Evolve or Expire

The Coming Clash Within the Muslim Brotherhood

A Morsi supporter during a solidarity march in Sanaa, August 15, 2013.
A Morsi supporter during a solidarity march in Sanaa, August 15, 2013. (Mohamed al-Sayaghi / Courtesy Reuters)

No matter how much blood is shed on the streets of Egypt, the Muslim Brotherhood will neither be eradicated nor opt for exile. Sooner or later, the pillars of the Egyptian state, led by the military and the Brotherhood, and with it large sections of the country’s Islamist movement, will reach some sort of modus operandi. It will prove shaky. There will be periods of turmoil, and the order will almost certainly break down from time to time on its path toward stability. And along the way, the only truly existential threat to the Muslim Brotherhood will come from within.

The story starts in the late 1990s, when a new generation of Islamist leaders, most of them with business and entrepreneurial backgrounds, started gradually replacing the Muslim Brotherhood’s older, theologically trained cohort, which had dominated the group for the previous half century. The new leadership brought significant changes to the Brotherhood, not least to its rhetoric. Gone were the theologically rich publications and sermons that positioned the group as the choice of the pious. Instead, socioeconomic programs and development became the order of the day. The leaders’ argument was that the Brotherhood, which has extensive experience creating and managing a wide-reaching service infrastructure, was the best-positioned political force to lead Egypt’s economy and society out of the desert.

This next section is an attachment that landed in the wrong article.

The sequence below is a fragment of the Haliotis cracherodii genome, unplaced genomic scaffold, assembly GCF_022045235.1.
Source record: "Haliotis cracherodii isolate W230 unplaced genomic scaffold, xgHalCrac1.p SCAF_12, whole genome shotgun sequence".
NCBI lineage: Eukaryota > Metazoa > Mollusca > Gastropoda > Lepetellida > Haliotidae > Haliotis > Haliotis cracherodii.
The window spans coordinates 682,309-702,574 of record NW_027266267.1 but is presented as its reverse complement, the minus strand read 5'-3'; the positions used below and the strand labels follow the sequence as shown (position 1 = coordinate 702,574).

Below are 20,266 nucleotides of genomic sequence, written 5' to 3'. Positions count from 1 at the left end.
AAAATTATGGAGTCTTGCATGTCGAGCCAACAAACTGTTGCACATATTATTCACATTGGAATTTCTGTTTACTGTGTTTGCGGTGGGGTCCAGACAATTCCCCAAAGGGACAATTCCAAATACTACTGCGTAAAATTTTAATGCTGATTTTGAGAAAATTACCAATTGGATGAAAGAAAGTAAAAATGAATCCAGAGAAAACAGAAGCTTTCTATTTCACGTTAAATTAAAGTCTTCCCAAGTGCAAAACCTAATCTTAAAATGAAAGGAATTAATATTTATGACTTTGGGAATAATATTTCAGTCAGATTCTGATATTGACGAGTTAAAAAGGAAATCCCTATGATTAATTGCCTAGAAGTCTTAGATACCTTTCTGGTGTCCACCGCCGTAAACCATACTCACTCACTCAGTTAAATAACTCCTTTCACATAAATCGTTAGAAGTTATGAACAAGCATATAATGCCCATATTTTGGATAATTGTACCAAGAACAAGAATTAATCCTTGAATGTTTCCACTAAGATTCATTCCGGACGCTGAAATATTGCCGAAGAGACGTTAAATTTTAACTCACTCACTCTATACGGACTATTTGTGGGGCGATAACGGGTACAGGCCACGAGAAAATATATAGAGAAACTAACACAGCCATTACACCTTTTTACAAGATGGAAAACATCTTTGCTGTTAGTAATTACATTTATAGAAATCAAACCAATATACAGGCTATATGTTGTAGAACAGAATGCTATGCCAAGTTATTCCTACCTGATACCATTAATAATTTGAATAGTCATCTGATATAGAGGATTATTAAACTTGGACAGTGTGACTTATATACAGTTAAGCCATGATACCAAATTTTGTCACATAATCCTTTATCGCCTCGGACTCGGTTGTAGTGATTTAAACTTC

The Brotherhood’s political strategy also witnessed a major change. The new leadership emphasized its allegiance to the Egyptian state, as opposed to the Islamic ummah (nation). Whenever possible, its rhetoric underscored its commitment to democracy -- not just through participating in and respecting the outcomes of elections but in abiding by the crucial democratic principles of respect for minority rights and civil and political freedoms.

The Brotherhood’s positioning paid off when it secured over 40 percent of the seats in Egypt’s parliamentary elections in December 2011 and January 2012 and, six months later, won Egypt’s first free presidential election. For the first time in decades, it seemed that effectiveness would be coupled with legitimacy in Egyptian politics. But that moment was fleeting, and the economic challenges proved more taxing than the Brotherhood expected. Over time, it became abundantly clear that the group lacked the experience to manage a delicate political and economic transformation.

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